Urban Land Institute gave us a plan, but are we following it?
By G. Michael Dobbs
Remember the Urban Land Institute report on the city of Springfield? In the terms of the fast-moving 24-hour news cycle it’s ancient history as the report was issued in 2007.
Essentially, the report noted that to rebuild the vitality of a downtown in a city such as Springfield – but it certainly applies to any Gateway City, such as Chicopee, Holyoke and Westfield – you need to create a downtown neighborhood. Specifically, having theaters or civic centers or shopping malls are secondary to having residents.
Downtown simply cannot be merely a 9 a.m. to 5 p.m. type of area. It has to be 24/7 and that can only be accomplished by having more residents, and a diverse group of residents at that.
Now all the Gateway Cities here do have downtown residents, but the struggle is achieving that critical mass of people who can then actually support new retail, new service businesses and new cultural attractions.
I was heartened by the fact the project to transform the former School Department building on State Street in Springfield into market-rate apartments is moving forward and is slated to be completed next spring or summer.
Springfield needs this kind of development.
The start of construction of four new homes in my neighborhood on Central Street is also very welcomed. Single-family homes are needed in urban neighborhoods.
I was also glad to see the expansion of Ames Privilege in Chicopee, which will add new apartments there and the plans to transform the historic Holyoke Catholic High School in Holyoke as housing as well.
It’s a shame that 31 Elm St., the Court Square Building in Springfield, lies dormant at this writing. The last I knew, it was slated to be turned into offices, rather than housing, and I think some people would debate which would be needed more.
Of course, I’m sure the ultimate disposition of that historic building will be greatly affected by whether or not there is a casino across State Street.
Checking a story I wrote in 2007, the Urban Land Institute listed its top development projects, which it said could take up to 20 years to accomplish. Here’s a quick report card:
• 31 Elm St.: nothing much so far.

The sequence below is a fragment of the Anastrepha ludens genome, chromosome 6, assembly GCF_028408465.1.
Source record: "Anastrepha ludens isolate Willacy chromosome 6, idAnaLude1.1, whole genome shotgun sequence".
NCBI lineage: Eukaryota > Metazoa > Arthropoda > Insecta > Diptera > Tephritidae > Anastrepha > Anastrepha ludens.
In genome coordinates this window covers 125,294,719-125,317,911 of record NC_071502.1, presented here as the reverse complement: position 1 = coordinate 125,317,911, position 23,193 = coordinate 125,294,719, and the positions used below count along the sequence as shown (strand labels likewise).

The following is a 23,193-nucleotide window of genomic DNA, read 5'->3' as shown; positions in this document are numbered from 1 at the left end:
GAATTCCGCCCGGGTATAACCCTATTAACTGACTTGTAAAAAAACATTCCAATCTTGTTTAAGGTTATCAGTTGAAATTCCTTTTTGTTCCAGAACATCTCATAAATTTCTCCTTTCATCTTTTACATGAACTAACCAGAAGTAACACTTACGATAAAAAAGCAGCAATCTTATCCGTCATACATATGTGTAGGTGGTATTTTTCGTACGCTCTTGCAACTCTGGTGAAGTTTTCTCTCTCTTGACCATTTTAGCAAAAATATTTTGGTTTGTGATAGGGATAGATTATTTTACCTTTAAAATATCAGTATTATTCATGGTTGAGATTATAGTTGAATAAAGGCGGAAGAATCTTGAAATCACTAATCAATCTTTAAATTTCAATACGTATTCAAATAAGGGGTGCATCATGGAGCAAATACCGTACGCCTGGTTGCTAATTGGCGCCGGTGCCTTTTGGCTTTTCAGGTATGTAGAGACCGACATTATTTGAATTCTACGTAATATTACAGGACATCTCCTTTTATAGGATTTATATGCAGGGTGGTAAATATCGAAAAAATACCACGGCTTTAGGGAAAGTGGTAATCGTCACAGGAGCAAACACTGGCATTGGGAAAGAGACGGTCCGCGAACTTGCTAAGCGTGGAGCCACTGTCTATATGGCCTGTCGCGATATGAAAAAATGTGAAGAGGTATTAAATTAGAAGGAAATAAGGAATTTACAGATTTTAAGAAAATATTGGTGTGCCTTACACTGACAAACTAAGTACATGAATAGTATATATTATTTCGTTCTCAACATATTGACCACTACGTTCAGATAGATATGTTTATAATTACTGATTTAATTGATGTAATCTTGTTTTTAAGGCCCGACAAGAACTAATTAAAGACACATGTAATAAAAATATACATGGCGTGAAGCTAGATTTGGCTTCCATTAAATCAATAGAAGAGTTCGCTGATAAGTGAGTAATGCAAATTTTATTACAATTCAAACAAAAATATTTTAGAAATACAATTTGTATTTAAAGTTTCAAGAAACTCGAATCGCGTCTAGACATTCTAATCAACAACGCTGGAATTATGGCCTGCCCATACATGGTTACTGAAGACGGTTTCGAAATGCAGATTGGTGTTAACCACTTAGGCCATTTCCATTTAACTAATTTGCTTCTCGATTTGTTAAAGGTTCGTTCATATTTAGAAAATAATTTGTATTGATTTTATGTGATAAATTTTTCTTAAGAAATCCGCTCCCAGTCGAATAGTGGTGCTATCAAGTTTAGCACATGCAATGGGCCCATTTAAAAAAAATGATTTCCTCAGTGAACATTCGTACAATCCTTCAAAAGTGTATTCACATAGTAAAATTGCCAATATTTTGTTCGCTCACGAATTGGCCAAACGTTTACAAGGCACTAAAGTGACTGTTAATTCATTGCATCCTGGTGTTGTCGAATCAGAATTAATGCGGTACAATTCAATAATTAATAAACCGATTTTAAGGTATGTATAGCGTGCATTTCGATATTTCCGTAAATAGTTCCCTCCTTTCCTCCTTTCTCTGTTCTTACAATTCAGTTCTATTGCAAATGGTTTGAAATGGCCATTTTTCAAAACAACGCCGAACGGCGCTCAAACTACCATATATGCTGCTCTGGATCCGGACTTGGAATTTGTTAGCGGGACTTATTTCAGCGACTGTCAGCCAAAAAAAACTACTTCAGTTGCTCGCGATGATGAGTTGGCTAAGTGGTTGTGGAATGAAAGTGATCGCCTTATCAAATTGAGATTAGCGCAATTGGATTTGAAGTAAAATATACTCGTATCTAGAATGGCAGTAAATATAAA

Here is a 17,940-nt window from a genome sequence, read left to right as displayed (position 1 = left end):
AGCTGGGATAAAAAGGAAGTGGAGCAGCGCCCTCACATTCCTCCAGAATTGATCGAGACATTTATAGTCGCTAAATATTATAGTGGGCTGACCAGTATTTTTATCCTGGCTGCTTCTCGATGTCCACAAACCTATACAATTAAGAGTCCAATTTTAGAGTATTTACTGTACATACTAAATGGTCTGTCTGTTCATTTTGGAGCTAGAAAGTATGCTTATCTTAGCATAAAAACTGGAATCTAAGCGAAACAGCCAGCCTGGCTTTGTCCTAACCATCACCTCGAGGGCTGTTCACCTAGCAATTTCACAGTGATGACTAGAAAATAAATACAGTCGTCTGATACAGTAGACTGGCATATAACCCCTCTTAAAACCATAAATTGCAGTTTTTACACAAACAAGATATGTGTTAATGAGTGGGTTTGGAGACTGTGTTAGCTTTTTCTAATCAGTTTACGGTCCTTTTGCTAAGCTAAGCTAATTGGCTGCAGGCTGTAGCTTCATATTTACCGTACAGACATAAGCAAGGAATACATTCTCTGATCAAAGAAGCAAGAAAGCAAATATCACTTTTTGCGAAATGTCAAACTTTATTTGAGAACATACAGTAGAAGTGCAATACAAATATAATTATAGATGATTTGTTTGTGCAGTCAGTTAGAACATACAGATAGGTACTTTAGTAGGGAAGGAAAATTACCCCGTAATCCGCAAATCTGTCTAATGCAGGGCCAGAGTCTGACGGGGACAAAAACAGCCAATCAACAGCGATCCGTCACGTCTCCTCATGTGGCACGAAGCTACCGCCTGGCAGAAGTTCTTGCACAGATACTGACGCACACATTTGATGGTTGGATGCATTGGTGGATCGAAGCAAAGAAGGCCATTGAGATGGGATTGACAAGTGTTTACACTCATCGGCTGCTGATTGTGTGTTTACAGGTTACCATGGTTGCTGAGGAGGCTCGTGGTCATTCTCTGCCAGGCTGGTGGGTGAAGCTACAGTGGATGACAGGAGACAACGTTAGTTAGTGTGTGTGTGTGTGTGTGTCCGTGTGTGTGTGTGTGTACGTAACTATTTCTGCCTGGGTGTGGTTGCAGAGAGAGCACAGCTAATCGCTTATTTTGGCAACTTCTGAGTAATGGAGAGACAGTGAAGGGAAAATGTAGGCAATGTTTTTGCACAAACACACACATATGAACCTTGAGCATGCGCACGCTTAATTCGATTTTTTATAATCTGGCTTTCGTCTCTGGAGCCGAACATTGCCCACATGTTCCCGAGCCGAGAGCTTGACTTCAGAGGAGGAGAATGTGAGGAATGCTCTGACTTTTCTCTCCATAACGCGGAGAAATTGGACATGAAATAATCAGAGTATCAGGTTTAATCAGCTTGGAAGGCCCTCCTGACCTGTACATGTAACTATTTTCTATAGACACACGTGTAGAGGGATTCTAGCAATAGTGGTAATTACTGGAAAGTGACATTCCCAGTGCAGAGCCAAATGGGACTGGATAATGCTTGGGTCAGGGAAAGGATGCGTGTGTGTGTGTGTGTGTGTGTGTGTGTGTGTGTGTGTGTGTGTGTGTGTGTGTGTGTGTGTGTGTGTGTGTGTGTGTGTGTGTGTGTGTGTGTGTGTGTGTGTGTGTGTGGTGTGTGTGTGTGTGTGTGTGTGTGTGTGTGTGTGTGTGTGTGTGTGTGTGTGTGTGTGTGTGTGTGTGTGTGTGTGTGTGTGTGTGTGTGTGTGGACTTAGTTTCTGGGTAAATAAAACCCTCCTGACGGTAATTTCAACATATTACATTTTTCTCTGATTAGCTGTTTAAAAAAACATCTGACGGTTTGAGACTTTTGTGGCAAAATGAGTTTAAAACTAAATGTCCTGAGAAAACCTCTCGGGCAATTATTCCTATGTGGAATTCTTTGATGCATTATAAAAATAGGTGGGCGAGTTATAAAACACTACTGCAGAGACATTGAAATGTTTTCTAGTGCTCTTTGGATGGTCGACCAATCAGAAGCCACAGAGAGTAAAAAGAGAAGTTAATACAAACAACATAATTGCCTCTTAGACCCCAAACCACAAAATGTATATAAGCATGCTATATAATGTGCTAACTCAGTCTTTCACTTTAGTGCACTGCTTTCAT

• The Old First Church: rented by the city and still used as a church.
• The development of the Federal Building on Main Street: privately owned and supported by a 20-year lease taken by the city to house the School Department there.
• The re-opening of Pynchon Plaza providing a pedestrian walkway connecting Chestnut and Dwight streets: the park area has been refurbished but the connection is not open.
• Signage on Dwight Street as it is the major street into downtown from Interstate 291: I’m not sure if new signage has been added.
• Establishing on-street parking on Main Street: there is parking on Main Street.
• Development of Union Station: finally underway.
There are certain sounds, sights and even aromas that trigger immense pleasure and security in me. I’m sure you have your own list.
The smell of grain and hay is one of those. In fact, the aromas of a barn in general are welcomed.
They put me at ease as does the train whistle I hear frequently at home early in the morning. The taste of tapioca or bread pudding instantly brings me back to my youth.
One sound that I love is fast going the way of the dinosaur: the soft click, click, click of a movie projector.
For that matter, since I’m the son of an Air Force vet, every time I hear a plane overhead I pause and look. The whine of jets from Westover has never bothered me.
Well, here’s another of these sensory triggers I realized when covering an event in Chicopee this week: the sight of a bald eagle silently flying above me.
Growing up, I never thought I’d see a bald eagle in the wild in Western Massachusetts, much less in a city of 55,000 people. It’s a tremendous reminder of how far we’ve come in cleaning up our environment.
What’s your list?
Agree? Disagree? Drop me a line at firstname.lastname@example.org or at 280 N. Main St., East Longmeadow, MA 01028. As always, this column represents the opinion of its author and not the publishers or advertisers of this newspaper.
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